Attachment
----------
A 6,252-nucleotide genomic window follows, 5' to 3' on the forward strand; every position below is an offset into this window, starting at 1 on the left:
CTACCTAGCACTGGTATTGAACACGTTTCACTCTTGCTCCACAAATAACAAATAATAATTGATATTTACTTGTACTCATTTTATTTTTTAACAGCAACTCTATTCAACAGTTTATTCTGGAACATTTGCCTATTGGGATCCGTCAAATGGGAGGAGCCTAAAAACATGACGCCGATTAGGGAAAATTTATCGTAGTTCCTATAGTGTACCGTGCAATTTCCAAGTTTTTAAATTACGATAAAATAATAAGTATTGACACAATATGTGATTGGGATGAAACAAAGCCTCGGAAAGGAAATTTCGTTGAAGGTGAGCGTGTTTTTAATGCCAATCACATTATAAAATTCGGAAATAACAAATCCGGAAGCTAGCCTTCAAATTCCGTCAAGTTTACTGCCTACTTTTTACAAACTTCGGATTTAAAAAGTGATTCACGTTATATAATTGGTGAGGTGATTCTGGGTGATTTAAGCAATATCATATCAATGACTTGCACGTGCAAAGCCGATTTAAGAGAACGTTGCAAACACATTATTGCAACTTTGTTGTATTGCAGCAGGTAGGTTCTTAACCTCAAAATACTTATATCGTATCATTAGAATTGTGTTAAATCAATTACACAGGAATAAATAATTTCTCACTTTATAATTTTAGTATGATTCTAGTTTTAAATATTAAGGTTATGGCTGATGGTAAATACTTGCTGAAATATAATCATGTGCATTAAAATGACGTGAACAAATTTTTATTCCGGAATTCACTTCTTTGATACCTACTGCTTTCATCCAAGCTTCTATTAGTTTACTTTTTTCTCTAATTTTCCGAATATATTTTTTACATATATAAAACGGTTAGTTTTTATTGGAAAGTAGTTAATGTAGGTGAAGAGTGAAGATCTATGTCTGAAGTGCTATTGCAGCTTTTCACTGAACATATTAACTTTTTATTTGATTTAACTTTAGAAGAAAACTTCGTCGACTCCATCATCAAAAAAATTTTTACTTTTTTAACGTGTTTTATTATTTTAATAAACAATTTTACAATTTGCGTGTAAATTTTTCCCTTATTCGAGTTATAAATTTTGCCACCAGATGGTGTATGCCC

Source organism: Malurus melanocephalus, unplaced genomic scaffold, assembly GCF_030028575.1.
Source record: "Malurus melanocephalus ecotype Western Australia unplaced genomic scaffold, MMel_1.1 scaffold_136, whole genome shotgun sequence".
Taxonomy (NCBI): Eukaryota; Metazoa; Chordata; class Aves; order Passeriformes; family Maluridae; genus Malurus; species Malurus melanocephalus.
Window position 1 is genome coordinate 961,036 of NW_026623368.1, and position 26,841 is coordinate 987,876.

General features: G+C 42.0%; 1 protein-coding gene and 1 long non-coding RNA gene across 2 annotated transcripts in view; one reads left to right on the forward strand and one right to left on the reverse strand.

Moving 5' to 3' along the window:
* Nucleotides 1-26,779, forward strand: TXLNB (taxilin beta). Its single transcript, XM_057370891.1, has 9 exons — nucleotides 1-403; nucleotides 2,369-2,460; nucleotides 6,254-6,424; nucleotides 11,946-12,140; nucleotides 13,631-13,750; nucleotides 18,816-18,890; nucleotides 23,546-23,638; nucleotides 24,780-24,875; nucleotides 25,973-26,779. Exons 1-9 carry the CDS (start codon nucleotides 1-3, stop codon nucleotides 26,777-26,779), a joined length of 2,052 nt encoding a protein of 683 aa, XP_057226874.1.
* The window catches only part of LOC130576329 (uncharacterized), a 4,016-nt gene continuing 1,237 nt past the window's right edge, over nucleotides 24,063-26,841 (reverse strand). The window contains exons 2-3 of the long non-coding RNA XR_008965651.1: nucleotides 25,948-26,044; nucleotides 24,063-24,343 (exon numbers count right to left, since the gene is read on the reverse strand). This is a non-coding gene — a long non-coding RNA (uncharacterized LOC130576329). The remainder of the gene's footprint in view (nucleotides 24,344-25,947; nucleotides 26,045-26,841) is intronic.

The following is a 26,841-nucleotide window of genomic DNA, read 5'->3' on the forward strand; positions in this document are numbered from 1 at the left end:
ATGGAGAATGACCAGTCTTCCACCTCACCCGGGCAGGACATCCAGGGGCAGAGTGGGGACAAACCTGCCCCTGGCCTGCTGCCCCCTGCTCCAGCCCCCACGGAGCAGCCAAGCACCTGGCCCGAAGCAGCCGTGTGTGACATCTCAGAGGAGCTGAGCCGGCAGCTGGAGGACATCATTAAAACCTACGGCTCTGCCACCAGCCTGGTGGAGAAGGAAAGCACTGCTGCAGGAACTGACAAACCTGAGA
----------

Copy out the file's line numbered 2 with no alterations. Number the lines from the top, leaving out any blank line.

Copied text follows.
CTACCTAGCACTGGTATTGAACACGTTTCACTCTTGCTCCACAAATAACAAATAATAATTGATATTTACTTGTACTCATTTTATTTTTTAACAGCAACTCTATTCAACAGTTTATTCTGGAACATTTGCCTATTGGGATCCGTCAAATGGGAGGAGCCTAAAAACATGACGCCGATTAGGGAAAATTTATCGTAGTTCCTATAGTGTACCGTGCAATTTCCAAGTTTTTAAATTACGATAAAATAATAAGTATTGACACAATATGTGATTGGGATGAAACAAAGCCTCGGAAAGGAAATTTCGTTGAAGGTGAGCGTGTTTTTAATGCCAATCACATTATAAAATTCGGAAATAACAAATCCGGAAGCTAGCCTTCAAATTCCGTCAAGTTTACTGCCTACTTTTTACAAACTTCGGATTTAAAAAGTGATTCACGTTATATAATTGGTGAGGTGATTCTGGGTGATTTAAGCAATATCATATCAATGACTTGCACGTGCAAAGCCGATTTAAGAGAACGTTGCAAACACATTATTGCAACTTTGTTGTATTGCAGCAGGTAGGTTCTTAACCTCAAAATACTTATATCGTATCATTAGAATTGTGTTAAATCAATTACACAGGAATAAATAATTTCTCACTTTATAATTTTAGTATGATTCTAGTTTTAAATATTAAGGTTATGGCTGATGGTAAATACTTGCTGAAATATAATCATGTGCATTAAAATGACGTGAACAAATTTTTATTCCGGAATTCACTTCTTTGATACCTACTGCTTTCATCCAAGCTTCTATTAGTTTACTTTTTTCTCTAATTTTCCGAATATATTTTTTACATATATAAAACGGTTAGTTTTTATTGGAAAGTAGTTAATGTAGGTGAAGAGTGAAGATCTATGTCTGAAGTGCTATTGCAGCTTTTCACTGAACATATTAACTTTTTATTTGATTTAACTTTAGAAGAAAACTTCGTCGACTCCATCATCAAAAAAATTTTTACTTTTTTAACGTGTTTTATTATTTTAATAAACAATTTTACAATTTGCGTGTAAATTTTTCCCTTATTCGAGTTATAAATTTTGCCACCAGATGGTGTATGCCC